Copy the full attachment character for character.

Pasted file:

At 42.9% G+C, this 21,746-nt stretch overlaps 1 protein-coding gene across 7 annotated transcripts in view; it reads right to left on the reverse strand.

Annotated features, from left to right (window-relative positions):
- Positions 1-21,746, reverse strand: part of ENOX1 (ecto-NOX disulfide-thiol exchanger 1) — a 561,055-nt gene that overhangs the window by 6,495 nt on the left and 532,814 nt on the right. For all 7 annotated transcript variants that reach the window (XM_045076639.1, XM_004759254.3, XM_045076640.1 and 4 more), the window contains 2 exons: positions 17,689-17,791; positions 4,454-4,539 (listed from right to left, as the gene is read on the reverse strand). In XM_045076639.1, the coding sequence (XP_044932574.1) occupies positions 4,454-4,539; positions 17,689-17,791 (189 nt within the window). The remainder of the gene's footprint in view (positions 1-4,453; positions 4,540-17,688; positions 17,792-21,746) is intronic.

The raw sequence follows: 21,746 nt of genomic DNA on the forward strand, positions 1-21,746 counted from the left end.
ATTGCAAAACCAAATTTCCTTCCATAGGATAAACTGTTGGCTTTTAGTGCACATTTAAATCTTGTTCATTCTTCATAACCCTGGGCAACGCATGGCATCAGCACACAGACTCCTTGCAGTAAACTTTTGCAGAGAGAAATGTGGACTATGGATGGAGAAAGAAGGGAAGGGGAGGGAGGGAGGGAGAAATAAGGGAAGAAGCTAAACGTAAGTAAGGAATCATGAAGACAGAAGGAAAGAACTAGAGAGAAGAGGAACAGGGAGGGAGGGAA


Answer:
At 42.9% G+C, this 21,746-nt stretch overlaps 1 protein-coding gene across 7 annotated transcripts in view; it reads right to left on the reverse strand.

Annotated features, from left to right (window-relative positions):
- Positions 1-21,746, reverse strand: part of ENOX1 (ecto-NOX disulfide-thiol exchanger 1) — a 561,055-nt gene that overhangs the window by 6,495 nt on the left and 532,814 nt on the right. For all 7 annotated transcript variants that reach the window (XM_045076639.1, XM_004759254.3, XM_045076640.1 and 4 more), the window contains 2 exons: positions 17,689-17,791; positions 4,454-4,539 (listed from right to left, as the gene is read on the reverse strand). In XM_045076639.1, the coding sequence (XP_044932574.1) occupies positions 4,454-4,539; positions 17,689-17,791 (189 nt within the window). The remainder of the gene's footprint in view (positions 1-4,453; positions 4,540-17,688; positions 17,792-21,746) is intronic.

The raw sequence follows: 21,746 nt of genomic DNA on the forward strand, positions 1-21,746 counted from the left end.
ATTGCAAAACCAAATTTCCTTCCATAGGATAAACTGTTGGCTTTTAGTGCACATTTAAATCTTGTTCATTCTTCATAACCCTGGGCAACGCATGGCATCAGCACACAGACTCCTTGCAGTAAACTTTTGCAGAGAGAAATGTGGACTATGGATGGAGAAAGAAGGGAAGGGGAGGGAGGGAGGGAGAAATAAGGGAAGAAGCTAAACGTAAGTAAGGAATCATGAAGACAGAAGGAAAGAACTAGAGAGAAGAGGAACAGGGAGGGAGGGAA